Not very long ago, it seemed that we Westerners had nearly given up on the local. The old way of living, based in the local family, tribe, and neighborhood, was out. The larger human family, the cultures, and the new global economy were in. All of the hip seminars, business books, and magazine articles were a play on some variation of the theme of how networks make the world go round.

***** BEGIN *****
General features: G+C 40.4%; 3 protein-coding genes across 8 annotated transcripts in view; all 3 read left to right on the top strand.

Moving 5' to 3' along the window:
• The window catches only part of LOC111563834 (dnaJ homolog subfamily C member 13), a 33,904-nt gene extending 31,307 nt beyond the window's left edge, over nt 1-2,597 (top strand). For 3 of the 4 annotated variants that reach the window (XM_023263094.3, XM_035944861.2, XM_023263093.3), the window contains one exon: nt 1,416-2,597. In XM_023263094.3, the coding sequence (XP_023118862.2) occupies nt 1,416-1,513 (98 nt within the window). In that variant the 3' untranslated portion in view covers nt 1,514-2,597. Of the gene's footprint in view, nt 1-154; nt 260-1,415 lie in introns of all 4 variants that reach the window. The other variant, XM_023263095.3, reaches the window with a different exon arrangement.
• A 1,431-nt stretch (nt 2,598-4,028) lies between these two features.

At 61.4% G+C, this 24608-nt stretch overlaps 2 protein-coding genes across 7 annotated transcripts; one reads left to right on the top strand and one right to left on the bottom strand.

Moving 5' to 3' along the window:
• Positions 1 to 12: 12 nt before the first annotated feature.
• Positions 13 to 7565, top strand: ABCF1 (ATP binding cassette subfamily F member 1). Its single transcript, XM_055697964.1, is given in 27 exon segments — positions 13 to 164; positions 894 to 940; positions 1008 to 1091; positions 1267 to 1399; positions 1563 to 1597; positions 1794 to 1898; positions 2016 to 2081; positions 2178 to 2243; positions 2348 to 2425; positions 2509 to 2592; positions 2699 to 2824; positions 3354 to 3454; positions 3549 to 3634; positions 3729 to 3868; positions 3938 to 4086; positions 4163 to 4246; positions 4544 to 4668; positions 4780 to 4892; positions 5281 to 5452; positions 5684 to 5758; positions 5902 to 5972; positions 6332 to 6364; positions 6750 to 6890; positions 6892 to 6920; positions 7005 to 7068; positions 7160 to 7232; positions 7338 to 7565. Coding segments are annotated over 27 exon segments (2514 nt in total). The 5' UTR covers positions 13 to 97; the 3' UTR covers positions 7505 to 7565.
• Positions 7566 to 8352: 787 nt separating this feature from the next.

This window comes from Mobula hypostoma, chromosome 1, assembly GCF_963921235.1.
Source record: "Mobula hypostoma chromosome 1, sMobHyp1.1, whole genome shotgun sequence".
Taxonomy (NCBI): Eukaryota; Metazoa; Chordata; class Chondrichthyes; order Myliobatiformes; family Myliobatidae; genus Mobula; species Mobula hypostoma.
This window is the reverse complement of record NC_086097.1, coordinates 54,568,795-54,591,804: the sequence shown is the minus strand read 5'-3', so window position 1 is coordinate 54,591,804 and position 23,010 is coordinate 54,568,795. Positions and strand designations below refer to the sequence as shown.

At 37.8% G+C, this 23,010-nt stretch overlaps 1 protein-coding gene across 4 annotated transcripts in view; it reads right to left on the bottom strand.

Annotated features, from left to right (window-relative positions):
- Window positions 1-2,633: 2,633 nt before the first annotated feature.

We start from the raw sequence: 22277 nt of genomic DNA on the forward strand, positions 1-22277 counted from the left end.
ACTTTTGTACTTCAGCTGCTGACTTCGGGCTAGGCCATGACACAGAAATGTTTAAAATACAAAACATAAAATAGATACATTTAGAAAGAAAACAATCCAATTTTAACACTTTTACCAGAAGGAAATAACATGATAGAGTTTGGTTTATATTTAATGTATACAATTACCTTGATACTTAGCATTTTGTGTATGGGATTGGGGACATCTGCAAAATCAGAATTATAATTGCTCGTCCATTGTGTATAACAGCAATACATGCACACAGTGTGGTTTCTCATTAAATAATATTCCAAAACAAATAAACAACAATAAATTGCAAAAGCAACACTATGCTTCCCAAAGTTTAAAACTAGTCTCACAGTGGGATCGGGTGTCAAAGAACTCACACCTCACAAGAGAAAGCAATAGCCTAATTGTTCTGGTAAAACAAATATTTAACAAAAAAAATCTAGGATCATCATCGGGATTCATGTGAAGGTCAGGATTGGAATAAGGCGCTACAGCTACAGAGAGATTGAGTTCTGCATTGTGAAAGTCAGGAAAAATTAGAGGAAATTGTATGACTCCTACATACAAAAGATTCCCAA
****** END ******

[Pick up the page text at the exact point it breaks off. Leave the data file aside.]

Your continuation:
We know that in our world ideas don’t seem to last long. As Bob Dylan sang, “For the loser now, Will be later to win, For the times they, They are a-changin’” (This truth can also bring us a sense of relief when we consider that we live in a city and a time that does not find the Gospel of Jesus at all fashionable… tomorrow that will all change.) These days, the network is falling into disfavor. While many have no doubt experienced benefits from going global, many others—ourselves included—have experienced serious drawbacks and sometimes tragic consequences. Think no further than the global economic crisis, or global trade, or the global war on terror.
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